How police departments can improve community relations and reduce crime

It’s been two and a half years since George Floyd was killed. Despite some changes, police departments still have issues to address.

It’s been two and a half years since George Floyd was murdered by a police officer, prompting millions to flood the streets and call for police reform.

Since that time, many police departments have started including new measures to rethink the role of police. This includes model where police work alongside mental health clinicians or allocating work to them completely.

But that doesn’t mean police departments have solved all their issues. About one of every thousand Black men die at the hands of a police officer — a rate that is two and a half times higher than that of white men.

At the same time, the vast majority — about 96% — of police work is unrelated to violent crime response. Routine traffic stops, dealing with mental health crises, property crime, drug abuse and homelessness are just some of the things that we rely on police officers to deal with.

Because of this, as a society, we must reconcile the high expectations we have of officers, with the current system cultural issues found in many departments and promote love for the communities they serve.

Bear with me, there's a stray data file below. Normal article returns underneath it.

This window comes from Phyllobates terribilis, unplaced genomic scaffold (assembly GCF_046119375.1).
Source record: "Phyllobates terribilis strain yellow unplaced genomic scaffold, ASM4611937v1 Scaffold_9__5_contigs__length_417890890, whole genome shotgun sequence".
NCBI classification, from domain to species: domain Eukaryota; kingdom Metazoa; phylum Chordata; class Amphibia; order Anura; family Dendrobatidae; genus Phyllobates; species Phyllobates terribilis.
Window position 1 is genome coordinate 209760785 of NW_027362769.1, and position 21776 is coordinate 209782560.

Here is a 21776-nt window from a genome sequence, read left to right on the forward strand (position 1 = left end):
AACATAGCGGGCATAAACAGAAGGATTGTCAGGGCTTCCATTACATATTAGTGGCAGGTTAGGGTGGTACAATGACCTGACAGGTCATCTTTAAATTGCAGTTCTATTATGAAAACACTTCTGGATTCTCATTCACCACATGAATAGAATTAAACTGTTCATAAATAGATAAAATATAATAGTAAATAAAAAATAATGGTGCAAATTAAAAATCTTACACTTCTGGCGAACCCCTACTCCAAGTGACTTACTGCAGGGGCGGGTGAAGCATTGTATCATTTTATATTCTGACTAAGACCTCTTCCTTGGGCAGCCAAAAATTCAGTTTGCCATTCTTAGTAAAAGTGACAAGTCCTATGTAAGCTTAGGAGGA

“It’s hard to change police departments unless you shift the culture…in the direction of community orientation.” — Neil Gross, professor and former police officer

Listen: How we can change police culture to improve community relations and reduce crime.



Neil Gross is a professor of sociology at Colby College. He is also a former police officer and author of the book “Walk The Walk: How Three Police Chiefs Defied the Odds and Changed Cop Culture.”

Gross says that while policy changes are important, changing police culture is necessary to improve outcomes.

“It’s hard to change police departments,” says Gross, “unless you shift the culture unless you shift the mindset, as you suggested more in the direction of community orientation. A focus on soft skills, but also a move away from the traditional us versus them mentality, suspiciousness abiding conservative danger things that have defined police culture traditionally, so that cultural shift is key.”

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